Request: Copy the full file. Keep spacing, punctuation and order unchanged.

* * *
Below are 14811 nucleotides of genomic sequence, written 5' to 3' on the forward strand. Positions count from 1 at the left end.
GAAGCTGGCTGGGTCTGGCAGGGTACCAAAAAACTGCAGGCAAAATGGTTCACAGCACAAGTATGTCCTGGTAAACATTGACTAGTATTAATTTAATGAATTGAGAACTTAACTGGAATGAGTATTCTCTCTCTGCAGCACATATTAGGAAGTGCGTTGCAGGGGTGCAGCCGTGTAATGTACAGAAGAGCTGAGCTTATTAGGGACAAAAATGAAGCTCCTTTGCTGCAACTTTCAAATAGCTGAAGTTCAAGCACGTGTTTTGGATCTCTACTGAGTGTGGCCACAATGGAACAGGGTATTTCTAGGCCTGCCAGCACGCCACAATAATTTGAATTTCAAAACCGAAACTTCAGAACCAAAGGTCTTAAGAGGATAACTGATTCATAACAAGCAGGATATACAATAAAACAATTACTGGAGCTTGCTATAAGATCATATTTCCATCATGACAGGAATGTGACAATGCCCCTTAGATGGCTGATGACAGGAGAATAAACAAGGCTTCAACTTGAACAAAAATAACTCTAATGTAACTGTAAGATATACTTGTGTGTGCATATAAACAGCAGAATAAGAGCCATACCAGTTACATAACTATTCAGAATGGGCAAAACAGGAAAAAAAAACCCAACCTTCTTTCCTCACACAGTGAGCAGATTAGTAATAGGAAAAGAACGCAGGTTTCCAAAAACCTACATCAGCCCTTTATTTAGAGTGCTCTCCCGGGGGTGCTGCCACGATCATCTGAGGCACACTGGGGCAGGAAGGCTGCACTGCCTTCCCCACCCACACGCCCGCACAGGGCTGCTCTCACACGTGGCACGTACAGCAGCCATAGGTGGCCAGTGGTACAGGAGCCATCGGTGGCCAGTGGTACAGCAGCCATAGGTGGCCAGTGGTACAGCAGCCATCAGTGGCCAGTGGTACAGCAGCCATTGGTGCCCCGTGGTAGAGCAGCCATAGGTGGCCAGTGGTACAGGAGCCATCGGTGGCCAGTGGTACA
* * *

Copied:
Below are 14811 nucleotides of genomic sequence, written 5' to 3' on the forward strand. Positions count from 1 at the left end.
GAAGCTGGCTGGGTCTGGCAGGGTACCAAAAAACTGCAGGCAAAATGGTTCACAGCACAAGTATGTCCTGGTAAACATTGACTAGTATTAATTTAATGAATTGAGAACTTAACTGGAATGAGTATTCTCTCTCTGCAGCACATATTAGGAAGTGCGTTGCAGGGGTGCAGCCGTGTAATGTACAGAAGAGCTGAGCTTATTAGGGACAAAAATGAAGCTCCTTTGCTGCAACTTTCAAATAGCTGAAGTTCAAGCACGTGTTTTGGATCTCTACTGAGTGTGGCCACAATGGAACAGGGTATTTCTAGGCCTGCCAGCACGCCACAATAATTTGAATTTCAAAACCGAAACTTCAGAACCAAAGGTCTTAAGAGGATAACTGATTCATAACAAGCAGGATATACAATAAAACAATTACTGGAGCTTGCTATAAGATCATATTTCCATCATGACAGGAATGTGACAATGCCCCTTAGATGGCTGATGACAGGAGAATAAACAAGGCTTCAACTTGAACAAAAATAACTCTAATGTAACTGTAAGATATACTTGTGTGTGCATATAAACAGCAGAATAAGAGCCATACCAGTTACATAACTATTCAGAATGGGCAAAACAGGAAAAAAAAACCCAACCTTCTTTCCTCACACAGTGAGCAGATTAGTAATAGGAAAAGAACGCAGGTTTCCAAAAACCTACATCAGCCCTTTATTTAGAGTGCTCTCCCGGGGGTGCTGCCACGATCATCTGAGGCACACTGGGGCAGGAAGGCTGCACTGCCTTCCCCACCCACACGCCCGCACAGGGCTGCTCTCACACGTGGCACGTACAGCAGCCATAGGTGGCCAGTGGTACAGGAGCCATCGGTGGCCAGTGGTACAGCAGCCATAGGTGGCCAGTGGTACAGCAGCCATCAGTGGCCAGTGGTACAGCAGCCATTGGTGCCCCGTGGTAGAGCAGCCATAGGTGGCCAGTGGTACAGGAGCCATCGGTGGCCAGTGGTACA